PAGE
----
In the 1950s, America's general perceptions of Indians was formed by cultural and historical stereotypes of "the noble savage" wearing a feather headdress, living in a teepee, kidnapping women and children; or the Lone Ranger's stoic sidekick Tonto, characterized in popular literature. While these indelible images permeated American culture, the reality presented a stark contrast. The Indian reservation system became another failed attempt by the U.S. government to solve the "Indian Problem," and as a result, many Indians suffered in poverty and cultures began to erode.

In an attempt to address this problem, the US government created the Indian Urban Relocation Program in 1952 to move Native Americans to major metropolitan cities to improve the community's standard of living. In its first phase, an estimated 100,000 Indians left their reservations and settled in cities across the U.S. Today, over 70 percent of Native Americans live in urban centers, marking a significant migration period that has forever changed the Native American community and culture.o

"We are privileged to have this opportunity to work directly with our local Indian community and offer a forum where they can tell this little-known but important chapter in contemporary Native American history, " said Amy Long, NUMU history curator.

"The San Jose Indian community has long-attempted to create a visual platform to tell this story. We are very excited to partner with NUMU to make this dream a reality, explains exhibition advisor, Al Cross, Mandan/Hidatsa/Arikara, North Dakota.

In conjunction with this exhibition, NUMU is proud to present, Back From Extinction, an exhibition that focuses on the San Francisco Bay Area Native Indian tribe, the Muwekma Ohlone, and its struggle to gain federal recognition and its efforts to counter the myth of its extinction.

Cement Prairie is supported in part by San Jose State University's Anthropology Department, the Muwekma Ohlone tribe, the National Archives, The Bancroft Library, the Indian Health Center, Bay Area photographer, Ilka Hartmann, and notable Bay Area American Indian community members.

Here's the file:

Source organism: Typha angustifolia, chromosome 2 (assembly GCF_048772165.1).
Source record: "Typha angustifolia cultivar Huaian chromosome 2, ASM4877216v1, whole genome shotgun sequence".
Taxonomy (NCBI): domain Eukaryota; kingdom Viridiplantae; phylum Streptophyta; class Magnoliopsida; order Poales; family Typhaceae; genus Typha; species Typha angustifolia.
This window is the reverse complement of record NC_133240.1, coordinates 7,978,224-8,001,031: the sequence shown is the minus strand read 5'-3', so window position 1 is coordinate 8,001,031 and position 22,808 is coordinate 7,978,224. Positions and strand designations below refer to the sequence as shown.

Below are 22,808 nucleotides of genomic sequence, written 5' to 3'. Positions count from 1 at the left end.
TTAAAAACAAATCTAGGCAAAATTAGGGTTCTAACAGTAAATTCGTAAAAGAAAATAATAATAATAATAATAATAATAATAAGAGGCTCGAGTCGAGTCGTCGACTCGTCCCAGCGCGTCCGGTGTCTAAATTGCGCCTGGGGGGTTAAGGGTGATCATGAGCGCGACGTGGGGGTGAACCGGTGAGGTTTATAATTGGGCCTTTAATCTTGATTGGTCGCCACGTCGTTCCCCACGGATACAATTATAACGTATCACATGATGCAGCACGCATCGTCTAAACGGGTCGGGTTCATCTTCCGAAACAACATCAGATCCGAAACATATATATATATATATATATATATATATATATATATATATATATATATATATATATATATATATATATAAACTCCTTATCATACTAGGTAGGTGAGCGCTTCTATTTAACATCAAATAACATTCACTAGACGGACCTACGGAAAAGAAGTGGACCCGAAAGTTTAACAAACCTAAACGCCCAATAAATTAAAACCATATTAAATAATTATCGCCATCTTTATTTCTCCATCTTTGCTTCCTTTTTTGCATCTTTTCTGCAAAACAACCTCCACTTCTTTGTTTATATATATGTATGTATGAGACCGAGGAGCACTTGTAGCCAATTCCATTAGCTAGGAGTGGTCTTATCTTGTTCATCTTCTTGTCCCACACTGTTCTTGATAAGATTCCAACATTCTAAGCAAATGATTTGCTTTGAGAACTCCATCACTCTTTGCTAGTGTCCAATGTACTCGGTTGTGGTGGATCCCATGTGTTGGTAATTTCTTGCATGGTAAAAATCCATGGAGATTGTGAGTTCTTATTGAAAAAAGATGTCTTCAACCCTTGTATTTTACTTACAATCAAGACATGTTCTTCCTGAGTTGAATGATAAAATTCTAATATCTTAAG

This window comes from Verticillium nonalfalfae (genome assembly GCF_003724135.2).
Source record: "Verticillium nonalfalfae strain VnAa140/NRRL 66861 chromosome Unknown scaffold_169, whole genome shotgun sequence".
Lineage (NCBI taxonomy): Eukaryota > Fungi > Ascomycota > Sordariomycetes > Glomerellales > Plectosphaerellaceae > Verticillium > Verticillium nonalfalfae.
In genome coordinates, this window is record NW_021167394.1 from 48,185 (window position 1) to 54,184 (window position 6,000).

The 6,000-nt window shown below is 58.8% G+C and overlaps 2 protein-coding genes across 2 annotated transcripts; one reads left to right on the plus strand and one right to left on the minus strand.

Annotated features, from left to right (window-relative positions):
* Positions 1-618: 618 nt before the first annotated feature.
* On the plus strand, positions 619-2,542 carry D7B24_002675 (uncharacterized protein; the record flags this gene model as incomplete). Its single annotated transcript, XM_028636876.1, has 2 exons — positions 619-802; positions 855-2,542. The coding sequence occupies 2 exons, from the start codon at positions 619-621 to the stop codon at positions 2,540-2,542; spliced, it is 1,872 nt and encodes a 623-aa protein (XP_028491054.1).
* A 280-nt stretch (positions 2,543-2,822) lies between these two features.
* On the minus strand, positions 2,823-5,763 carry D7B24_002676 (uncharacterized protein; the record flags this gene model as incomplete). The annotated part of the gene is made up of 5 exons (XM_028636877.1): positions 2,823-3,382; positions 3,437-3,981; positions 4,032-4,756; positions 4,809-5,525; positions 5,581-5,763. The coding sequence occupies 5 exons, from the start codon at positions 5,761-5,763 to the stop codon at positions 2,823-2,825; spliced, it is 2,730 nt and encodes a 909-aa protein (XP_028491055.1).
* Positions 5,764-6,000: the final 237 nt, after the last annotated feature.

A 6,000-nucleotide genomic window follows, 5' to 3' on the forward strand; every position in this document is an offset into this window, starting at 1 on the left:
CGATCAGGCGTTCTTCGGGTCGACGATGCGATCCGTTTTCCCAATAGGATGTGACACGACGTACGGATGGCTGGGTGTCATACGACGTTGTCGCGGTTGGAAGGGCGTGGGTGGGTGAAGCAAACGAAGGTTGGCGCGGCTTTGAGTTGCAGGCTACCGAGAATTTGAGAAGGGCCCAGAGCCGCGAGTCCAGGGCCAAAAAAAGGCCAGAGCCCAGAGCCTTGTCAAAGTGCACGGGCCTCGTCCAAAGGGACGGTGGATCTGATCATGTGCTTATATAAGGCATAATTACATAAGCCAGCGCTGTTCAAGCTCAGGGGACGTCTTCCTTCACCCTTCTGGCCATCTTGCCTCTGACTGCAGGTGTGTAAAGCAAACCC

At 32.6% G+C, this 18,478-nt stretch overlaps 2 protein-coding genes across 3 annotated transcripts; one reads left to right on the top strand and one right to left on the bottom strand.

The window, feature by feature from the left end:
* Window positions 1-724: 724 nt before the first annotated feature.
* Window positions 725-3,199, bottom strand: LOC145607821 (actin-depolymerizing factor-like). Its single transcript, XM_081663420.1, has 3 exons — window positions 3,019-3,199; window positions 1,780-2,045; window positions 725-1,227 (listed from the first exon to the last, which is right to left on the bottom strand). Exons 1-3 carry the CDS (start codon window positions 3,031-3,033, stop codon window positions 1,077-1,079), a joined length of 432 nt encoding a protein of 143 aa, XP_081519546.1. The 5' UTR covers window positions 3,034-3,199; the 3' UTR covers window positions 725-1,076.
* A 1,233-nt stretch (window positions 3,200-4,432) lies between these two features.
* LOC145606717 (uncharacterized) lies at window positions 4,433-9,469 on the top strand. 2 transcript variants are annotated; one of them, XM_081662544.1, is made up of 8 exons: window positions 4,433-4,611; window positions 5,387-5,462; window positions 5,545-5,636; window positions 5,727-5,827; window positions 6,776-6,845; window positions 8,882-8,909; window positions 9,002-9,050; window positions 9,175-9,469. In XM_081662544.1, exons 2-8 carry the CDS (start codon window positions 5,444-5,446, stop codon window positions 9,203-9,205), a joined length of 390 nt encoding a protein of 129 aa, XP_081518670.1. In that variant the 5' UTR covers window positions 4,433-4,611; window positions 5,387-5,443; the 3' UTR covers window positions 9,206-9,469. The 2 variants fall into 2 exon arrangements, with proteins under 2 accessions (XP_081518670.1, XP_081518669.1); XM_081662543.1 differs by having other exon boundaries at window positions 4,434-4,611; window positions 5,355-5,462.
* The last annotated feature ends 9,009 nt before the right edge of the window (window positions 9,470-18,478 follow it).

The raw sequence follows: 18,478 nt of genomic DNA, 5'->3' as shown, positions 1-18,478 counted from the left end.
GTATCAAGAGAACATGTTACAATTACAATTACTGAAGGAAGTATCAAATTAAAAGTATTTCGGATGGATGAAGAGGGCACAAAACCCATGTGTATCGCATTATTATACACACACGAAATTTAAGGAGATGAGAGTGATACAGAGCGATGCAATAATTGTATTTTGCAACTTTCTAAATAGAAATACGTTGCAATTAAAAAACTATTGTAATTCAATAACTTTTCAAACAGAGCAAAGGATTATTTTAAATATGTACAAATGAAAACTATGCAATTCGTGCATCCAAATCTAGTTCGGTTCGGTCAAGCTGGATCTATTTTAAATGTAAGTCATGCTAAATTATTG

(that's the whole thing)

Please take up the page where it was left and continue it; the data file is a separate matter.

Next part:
Event Details / Register

Start Time - Feb-09-2017 @ 00:00 | End Time - Feb-09-2017 @ 23:59
CHIcon

Exhibit | Cement Prairie: The History and Legacy of the 1952 American Indian Urban Relocation Program

The Museum will be closed Thursday November 24th, December 24th, 25th, 31st and January 1st.  

Open from Nov 4, 2016 - Jun 25, 2017

Cement Prairie is an exhibition that explores the genesis, rollout and impact of the American Indian Relocation Program initiated by the US government in 1952. This significant yet little-known chapter in American Indian migration history will be viewed through a collection of personal stories, ephemera, primary source documents and support programming. The exhibition will focus specifically on the San Jose, California relocatee community and those who followed in their footsteps to the urban communities. The exhibit will examine the program's successes and failures, the rise of Indian activism in the 1960s, and how today's Pan-Indian community has adapted and preserves its native culture in the new "urban rez."

In the 1950s, America's general perceptions of Indians was formed by cultural and historical stereotypes of "the noble savage" wearing a feather headdress, living in a teepee, kidnapping women and children; or the Lone Ranger's stoic sidekick Tonto, characterized in popular literature. While these indelible images permeated American culture, the reality presented a stark contrast. The Indian reservation system became another failed attempt by the U.S. government to solve the "Indian Problem," and as a result, many Indians suffered in poverty and cultures began to erode.

In an attempt to address this problem, the US government created the Indian Urban Relocation Program in 1952 to move Native Americans to major metropolitan cities to improve the community's standard of living. In its first phase, an estimated 100,000 Indians left their reservations and settled in cities across the U.S. Today, over 70 percent of Native Americans live in urban centers, marking a significant migration period that has forever changed the Native American community and culture.o

"We are privileged to have this opportunity to work directly with our local Indian community and offer a forum where they can tell this little-known but important chapter in contemporary Native American history, " said Amy Long, NUMU history curator.

"The San Jose Indian community has long-attempted to create a visual platform to tell this story. We are very excited to partner with NUMU to make this dream a reality, explains exhibition advisor, Al Cross, Mandan/Hidatsa/Arikara, North Dakota.

In conjunction with this exhibition, NUMU is proud to present, Back From Extinction, an exhibition that focuses on the San Francisco Bay Area Native Indian tribe, the Muwekma Ohlone, and its struggle to gain federal recognition and its efforts to counter the myth of its extinction.

Cement Prairie is supported in part by San Jose State University's Anthropology Department, the Muwekma Ohlone tribe, the National Archives, The Bancroft Library, the Indian Health Center, Bay Area photographer, Ilka Hartmann, and notable Bay Area American Indian community members.

Event Details / Register

Start Time - Feb-10-2017 @ 00:00 | End Time - Feb-10-2017 @ 23:59
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Exhibit | Cement Prairie: The History and Legacy of the 1952 American Indian Urban Relocation Program